The modern way to implement software security is to use the OAuth family of specifications. This provides the best architecture capabilities and also many advanced design patterns for managing security-related use cases. This helps to enable a state-of-the-art architecture, with efficient and simple application code, and the difficult security work outsourced to your Identity and Access Management (IAM) system.
You then need to manage the IAM system and ensure that it remains reliable over time. It must be highly available, since apps will connect to it frequently, whenever a user authenticates or the app needs to refresh a user’s access token. In the event of outages or misconfiguration, user-facing apps can experience problems. This is a source of concern for many software companies. In this article, I will describe some design patterns and best practices for maximizing reliability.
At most companies, there are multiple stages to a software pipeline, and typically different people are accountable for the reliability of different stages. A typical company setup might look like this, where there are six main stages to the pipeline:
The IAM settings then need to be promoted down a pipeline when changes occur. For example, this might involve registering new OAuth clients, adding an Identity Provider (IDP) connection to a business partner, adding a new token issuing policy, or upgrading the entire IAM system to a new version.
Over time the IAM system will contain many intricate security settings, and understanding of them will vary among technical staff. Developers often have a solid understanding of OAuth and OpenID Connect messages, since they are responsible for integrating them. Meanwhile, DevOps may have better knowledge of infrastructure areas such as clustering, certificates and SAML integrations.
The main source of problems is the potential for IAM settings to become mismatched between stages. This is a data management problem, and to solve it we first need to identify the cause, starting with classifying the different areas of identity data.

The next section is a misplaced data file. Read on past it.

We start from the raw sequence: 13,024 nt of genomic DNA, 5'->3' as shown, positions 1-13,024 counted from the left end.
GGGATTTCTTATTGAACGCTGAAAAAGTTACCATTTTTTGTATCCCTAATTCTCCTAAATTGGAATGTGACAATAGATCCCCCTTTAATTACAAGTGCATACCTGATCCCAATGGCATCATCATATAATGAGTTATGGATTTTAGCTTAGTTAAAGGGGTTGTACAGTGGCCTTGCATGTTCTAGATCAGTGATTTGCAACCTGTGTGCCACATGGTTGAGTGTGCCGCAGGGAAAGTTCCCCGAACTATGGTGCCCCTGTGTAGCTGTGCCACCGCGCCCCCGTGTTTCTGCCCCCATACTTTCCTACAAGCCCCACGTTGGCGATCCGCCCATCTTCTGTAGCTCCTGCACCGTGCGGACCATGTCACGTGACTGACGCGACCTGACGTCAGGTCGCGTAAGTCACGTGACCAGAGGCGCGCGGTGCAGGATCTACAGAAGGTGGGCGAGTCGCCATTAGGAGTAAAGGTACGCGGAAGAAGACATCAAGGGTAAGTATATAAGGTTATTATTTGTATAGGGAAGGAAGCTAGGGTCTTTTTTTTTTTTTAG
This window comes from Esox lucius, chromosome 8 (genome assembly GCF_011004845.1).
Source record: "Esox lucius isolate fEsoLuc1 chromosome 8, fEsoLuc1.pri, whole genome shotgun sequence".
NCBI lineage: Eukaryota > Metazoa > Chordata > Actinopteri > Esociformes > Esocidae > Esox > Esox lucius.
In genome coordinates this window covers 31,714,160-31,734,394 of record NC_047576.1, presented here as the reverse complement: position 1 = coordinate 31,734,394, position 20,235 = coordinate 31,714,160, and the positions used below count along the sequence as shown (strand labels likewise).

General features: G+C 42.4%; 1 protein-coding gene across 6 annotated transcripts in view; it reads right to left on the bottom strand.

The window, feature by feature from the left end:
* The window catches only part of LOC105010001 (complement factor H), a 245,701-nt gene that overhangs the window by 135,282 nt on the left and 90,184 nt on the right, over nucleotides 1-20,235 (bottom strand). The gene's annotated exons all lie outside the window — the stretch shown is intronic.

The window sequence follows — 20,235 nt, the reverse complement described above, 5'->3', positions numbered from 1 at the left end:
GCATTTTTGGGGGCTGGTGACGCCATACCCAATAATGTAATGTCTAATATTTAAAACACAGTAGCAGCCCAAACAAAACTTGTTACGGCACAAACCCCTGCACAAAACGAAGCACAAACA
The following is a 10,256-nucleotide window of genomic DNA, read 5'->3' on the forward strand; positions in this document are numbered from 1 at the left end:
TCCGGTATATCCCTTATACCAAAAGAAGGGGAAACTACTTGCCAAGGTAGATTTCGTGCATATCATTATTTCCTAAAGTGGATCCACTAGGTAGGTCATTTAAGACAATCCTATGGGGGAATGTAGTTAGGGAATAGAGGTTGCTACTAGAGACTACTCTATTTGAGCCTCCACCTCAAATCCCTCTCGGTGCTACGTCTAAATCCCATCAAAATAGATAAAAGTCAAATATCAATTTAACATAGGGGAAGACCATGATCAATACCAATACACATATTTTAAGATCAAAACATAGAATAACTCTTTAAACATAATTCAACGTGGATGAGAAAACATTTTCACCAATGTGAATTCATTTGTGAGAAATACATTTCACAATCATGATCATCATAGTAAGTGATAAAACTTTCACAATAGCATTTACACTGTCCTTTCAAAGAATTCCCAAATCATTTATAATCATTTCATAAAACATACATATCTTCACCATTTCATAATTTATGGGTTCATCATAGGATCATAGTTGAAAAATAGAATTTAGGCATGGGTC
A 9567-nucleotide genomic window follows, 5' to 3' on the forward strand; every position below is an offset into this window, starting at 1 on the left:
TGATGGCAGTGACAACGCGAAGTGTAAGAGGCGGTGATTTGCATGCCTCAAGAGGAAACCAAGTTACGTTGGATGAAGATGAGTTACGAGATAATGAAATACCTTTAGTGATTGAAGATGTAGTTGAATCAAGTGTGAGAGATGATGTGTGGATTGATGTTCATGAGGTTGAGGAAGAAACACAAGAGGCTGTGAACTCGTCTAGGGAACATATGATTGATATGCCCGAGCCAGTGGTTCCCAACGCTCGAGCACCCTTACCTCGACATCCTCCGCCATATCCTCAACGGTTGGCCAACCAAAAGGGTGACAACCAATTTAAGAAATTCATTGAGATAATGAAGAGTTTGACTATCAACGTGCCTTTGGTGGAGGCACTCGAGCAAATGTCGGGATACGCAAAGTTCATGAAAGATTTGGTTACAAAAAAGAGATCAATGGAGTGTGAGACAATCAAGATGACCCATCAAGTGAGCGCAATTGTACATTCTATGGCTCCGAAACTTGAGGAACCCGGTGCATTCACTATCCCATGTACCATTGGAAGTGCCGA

Many Identity and Access Management systems give you components similar to this. Each stage of the pipeline has the main Identity system that provides OAuth endpoints to applications. There is also a database, an Admin UI and an Administration API:
There are various types of data in an IAM system. The first main area is information that belongs in a database. This includes user accounts, token and session-related information and audit data. Each stage of the pipeline has different database records.
IAM data also contains a second main area, for configuration. This includes information about OAuth clients, such as the client ID, client secret, scopes, claims, redirect URI, and token lifetimes. More complex clients, such as those using B2B or financial-grade flows, will include or reference crypto keys. A token issuing policy will include various properties such as algorithms and signing keys. In larger organizations, the identity configuration will also grow across department boundaries and may involve multiple deployments of OAuth endpoints.
When the configuration is stored in a database it leads to problems. In the past, I have seen production upgrade processes requiring a DevOps person to run scripts or programs to call the Admin API to update configuration. In places, API automation was not supported, so the DevOps person also needed to make manual updates via the Admin UI. These configurations could be non-trivial, in which case the production upgrade process was stressful.
Usually, almost all configuration is the same for every stage of the pipeline. A few values are environment-specific, such as redirect URIs and client secrets. To ensure that the settings are deployed reliably, you must avoid configuring all of the main settings multiple times. The modern option is to follow an infrastructure-as-code approach.
IAM Configuration as Code
The configuration for the Identity and Access Management system should use a plaintext readable format and be stored in source control. You will then have an audit trail of how the configuration has changed over time. This also enables GitOps processes, where all changes to IAM configuration undergo people reviews: